"Private companies currently do not bear adequate responsibility for operations in the waterways because there is no law on inland water transport. This poses a real danger to navigation: uncontrolled extraction of sand and reclamation of new territories with the permission of incompetent local authorities lead to changesin the river channel,” said the expert. However, Ukrvodshliakh needs to be modernized and equipped with a modern technical fleet.
"Speaking of the depth of 365 centimeters that is necessary to maintain in accordance with international obligations, transportation at the maximum draft with the use of such a depth along the course of the river beyond Dnepropetrovsk is sporadic now, as it was during the Soviet era, and it is technologically facilitated by discharge of water by the Dneprodzerzhinsk lock,” Lysenko said. He cited data from the Ukrgidroenergo power company, which states that the cascade of hydroelectric power installations ensures a navigation depth of 365 centimeters for large-tonnage river vessels with drafts of 3.2-3.5 meters all the way from Kiev to the estuary of River Dnieper. This depth allows the use of large-tonnage vessels with tonnages of up to 5,000 tons.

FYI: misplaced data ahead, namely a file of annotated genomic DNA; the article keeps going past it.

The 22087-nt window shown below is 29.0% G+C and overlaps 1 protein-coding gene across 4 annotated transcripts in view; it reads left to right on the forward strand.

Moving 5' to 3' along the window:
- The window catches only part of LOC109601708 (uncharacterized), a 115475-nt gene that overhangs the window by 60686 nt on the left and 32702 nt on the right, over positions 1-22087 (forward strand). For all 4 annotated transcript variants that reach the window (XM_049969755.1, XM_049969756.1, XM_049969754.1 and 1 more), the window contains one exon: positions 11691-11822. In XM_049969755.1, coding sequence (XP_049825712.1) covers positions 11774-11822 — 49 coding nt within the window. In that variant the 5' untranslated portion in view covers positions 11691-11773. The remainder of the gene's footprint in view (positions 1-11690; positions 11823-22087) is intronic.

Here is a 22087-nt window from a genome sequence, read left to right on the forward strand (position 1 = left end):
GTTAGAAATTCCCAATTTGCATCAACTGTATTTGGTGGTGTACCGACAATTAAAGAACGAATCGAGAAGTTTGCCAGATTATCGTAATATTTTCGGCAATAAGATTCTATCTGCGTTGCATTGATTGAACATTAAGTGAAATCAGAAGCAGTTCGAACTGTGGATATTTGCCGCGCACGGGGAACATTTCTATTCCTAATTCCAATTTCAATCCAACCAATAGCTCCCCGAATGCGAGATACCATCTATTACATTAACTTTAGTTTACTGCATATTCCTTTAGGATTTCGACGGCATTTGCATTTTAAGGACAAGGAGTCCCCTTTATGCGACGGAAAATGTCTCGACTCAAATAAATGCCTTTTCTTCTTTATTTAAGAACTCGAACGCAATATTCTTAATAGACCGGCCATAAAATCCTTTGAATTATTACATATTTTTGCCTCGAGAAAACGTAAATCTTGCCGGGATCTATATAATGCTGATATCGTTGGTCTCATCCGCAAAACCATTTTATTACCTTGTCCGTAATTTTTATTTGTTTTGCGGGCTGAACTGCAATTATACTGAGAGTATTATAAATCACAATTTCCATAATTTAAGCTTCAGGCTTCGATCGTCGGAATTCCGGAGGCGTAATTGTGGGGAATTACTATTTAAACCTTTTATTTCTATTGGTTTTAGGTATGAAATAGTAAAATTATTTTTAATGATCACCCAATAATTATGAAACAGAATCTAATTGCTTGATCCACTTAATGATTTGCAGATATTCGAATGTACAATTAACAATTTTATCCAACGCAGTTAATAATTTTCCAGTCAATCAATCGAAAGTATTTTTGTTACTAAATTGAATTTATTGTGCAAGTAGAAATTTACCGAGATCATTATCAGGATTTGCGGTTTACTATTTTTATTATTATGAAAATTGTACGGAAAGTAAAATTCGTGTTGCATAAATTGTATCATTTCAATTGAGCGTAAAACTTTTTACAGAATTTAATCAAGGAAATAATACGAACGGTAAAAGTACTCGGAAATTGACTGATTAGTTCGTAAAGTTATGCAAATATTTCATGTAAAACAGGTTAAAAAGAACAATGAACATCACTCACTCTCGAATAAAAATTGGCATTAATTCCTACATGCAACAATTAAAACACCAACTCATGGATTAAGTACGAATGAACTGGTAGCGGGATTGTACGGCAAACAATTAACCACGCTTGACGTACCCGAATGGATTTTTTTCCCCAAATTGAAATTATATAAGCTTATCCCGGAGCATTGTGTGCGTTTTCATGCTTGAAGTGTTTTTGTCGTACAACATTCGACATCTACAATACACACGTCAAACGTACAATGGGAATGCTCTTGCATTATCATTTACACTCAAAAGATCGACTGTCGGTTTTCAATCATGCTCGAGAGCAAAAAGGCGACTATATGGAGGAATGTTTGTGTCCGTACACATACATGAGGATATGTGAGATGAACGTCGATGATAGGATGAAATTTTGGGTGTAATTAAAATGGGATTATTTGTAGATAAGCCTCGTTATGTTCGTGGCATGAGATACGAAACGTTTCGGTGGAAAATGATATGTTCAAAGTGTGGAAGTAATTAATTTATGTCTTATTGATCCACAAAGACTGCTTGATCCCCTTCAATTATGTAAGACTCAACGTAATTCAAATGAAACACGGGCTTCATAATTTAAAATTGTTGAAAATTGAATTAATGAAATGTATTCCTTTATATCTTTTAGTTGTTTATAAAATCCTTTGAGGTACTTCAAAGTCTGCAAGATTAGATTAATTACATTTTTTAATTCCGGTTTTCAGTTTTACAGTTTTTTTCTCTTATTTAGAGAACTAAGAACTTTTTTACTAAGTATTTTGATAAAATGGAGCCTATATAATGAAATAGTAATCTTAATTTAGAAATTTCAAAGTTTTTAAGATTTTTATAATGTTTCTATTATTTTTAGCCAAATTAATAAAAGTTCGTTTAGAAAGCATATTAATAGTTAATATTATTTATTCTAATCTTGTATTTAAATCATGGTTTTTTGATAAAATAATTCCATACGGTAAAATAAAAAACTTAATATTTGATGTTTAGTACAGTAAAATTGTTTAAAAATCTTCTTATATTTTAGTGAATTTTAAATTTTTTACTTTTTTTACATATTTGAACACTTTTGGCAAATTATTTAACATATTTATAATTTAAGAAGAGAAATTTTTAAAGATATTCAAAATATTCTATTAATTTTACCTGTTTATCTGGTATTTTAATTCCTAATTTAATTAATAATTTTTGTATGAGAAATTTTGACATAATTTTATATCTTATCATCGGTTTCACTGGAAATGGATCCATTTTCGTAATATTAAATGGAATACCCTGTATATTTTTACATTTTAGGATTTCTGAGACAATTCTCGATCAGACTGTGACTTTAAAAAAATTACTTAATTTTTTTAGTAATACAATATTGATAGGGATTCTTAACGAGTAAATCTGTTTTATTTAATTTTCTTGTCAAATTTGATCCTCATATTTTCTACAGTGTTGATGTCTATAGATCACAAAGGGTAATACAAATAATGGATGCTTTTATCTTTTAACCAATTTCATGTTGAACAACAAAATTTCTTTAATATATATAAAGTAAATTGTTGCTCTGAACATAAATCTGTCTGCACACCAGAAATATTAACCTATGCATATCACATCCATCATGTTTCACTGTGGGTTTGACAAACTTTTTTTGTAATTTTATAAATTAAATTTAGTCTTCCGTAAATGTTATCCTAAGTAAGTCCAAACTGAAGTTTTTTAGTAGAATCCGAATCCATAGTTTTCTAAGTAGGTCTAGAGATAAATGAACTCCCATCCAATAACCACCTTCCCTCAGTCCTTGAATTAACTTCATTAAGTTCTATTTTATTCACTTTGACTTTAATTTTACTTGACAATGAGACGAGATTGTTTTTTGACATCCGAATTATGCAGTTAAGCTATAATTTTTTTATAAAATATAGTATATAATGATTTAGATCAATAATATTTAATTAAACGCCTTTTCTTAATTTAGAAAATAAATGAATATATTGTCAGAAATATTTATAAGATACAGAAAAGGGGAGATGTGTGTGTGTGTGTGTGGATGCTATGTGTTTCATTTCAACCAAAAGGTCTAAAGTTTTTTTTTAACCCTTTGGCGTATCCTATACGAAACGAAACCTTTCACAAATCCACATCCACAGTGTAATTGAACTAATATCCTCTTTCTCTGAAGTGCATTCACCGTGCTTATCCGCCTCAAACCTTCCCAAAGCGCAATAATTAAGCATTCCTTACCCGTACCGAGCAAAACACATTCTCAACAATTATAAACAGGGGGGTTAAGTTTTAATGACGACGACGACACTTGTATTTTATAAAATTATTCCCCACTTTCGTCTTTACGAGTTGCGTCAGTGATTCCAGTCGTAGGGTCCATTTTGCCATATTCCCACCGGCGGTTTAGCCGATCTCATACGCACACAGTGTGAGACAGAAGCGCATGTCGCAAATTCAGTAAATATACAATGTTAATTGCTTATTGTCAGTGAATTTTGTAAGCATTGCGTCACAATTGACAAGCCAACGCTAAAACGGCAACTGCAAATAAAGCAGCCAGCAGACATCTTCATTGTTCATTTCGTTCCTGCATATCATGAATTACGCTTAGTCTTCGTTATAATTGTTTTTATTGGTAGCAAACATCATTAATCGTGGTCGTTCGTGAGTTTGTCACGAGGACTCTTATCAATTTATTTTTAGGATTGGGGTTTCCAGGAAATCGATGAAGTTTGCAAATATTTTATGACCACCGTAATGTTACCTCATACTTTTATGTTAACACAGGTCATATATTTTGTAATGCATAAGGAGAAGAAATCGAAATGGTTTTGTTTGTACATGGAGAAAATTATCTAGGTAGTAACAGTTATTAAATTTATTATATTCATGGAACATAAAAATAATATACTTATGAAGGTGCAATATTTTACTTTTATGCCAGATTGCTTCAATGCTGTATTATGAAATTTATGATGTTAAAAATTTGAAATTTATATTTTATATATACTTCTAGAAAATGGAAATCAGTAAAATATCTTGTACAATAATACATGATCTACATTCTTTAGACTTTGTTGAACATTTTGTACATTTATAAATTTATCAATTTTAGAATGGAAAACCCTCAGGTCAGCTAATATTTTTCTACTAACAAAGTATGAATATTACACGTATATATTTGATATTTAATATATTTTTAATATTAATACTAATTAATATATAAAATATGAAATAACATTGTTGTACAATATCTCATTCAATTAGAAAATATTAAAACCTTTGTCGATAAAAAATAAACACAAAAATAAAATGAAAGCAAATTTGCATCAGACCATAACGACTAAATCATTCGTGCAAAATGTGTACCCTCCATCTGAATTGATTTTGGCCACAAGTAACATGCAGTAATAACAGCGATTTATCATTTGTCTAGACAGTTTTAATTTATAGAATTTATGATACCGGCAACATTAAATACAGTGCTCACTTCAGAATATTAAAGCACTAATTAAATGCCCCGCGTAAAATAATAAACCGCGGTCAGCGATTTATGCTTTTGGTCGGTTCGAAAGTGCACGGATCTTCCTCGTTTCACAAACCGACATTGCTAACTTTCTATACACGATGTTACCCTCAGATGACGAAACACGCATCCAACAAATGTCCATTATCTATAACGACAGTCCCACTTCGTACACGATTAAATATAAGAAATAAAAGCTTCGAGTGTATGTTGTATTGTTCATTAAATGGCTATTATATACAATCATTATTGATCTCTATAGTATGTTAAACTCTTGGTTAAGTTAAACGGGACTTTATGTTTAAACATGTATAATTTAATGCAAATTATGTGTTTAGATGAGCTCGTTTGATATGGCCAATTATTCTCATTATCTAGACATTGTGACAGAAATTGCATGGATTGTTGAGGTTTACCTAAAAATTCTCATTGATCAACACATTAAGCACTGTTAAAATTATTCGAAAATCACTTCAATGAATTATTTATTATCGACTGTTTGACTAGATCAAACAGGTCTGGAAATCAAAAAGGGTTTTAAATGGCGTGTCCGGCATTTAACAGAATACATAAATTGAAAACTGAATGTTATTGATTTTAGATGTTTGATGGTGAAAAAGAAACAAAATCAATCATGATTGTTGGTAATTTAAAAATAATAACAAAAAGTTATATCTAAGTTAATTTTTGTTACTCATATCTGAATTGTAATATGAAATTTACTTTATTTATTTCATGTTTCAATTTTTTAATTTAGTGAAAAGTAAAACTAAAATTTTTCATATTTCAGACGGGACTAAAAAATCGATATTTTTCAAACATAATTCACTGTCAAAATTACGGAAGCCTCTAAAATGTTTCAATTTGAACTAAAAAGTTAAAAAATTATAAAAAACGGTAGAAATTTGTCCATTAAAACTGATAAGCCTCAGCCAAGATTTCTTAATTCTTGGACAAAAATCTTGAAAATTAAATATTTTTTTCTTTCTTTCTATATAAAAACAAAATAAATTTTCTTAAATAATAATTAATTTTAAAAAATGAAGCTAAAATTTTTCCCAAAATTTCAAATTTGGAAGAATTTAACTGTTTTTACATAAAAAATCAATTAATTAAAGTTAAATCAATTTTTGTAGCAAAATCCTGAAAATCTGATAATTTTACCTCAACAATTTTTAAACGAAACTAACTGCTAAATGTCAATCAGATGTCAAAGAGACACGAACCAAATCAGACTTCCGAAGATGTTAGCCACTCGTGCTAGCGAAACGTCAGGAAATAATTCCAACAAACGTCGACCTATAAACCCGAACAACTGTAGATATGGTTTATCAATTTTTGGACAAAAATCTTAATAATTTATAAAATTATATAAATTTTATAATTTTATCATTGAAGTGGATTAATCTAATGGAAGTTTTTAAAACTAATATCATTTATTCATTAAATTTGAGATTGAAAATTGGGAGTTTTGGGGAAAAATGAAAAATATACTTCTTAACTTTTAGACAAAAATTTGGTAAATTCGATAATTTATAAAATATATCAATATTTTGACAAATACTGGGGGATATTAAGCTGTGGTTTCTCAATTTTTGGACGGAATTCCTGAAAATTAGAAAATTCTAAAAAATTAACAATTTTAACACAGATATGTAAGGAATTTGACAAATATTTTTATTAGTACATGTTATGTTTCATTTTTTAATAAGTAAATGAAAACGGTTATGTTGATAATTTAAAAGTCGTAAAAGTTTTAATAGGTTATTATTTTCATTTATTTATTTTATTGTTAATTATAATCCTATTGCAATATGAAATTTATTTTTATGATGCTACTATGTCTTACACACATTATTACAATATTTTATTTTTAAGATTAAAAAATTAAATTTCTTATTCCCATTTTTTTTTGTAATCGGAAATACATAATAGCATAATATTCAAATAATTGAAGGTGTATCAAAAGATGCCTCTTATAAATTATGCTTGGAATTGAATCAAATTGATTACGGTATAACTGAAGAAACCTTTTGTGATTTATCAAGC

Private companies currently do not bear adequate responsibility for operations in the waterways because there is no law on inland water transport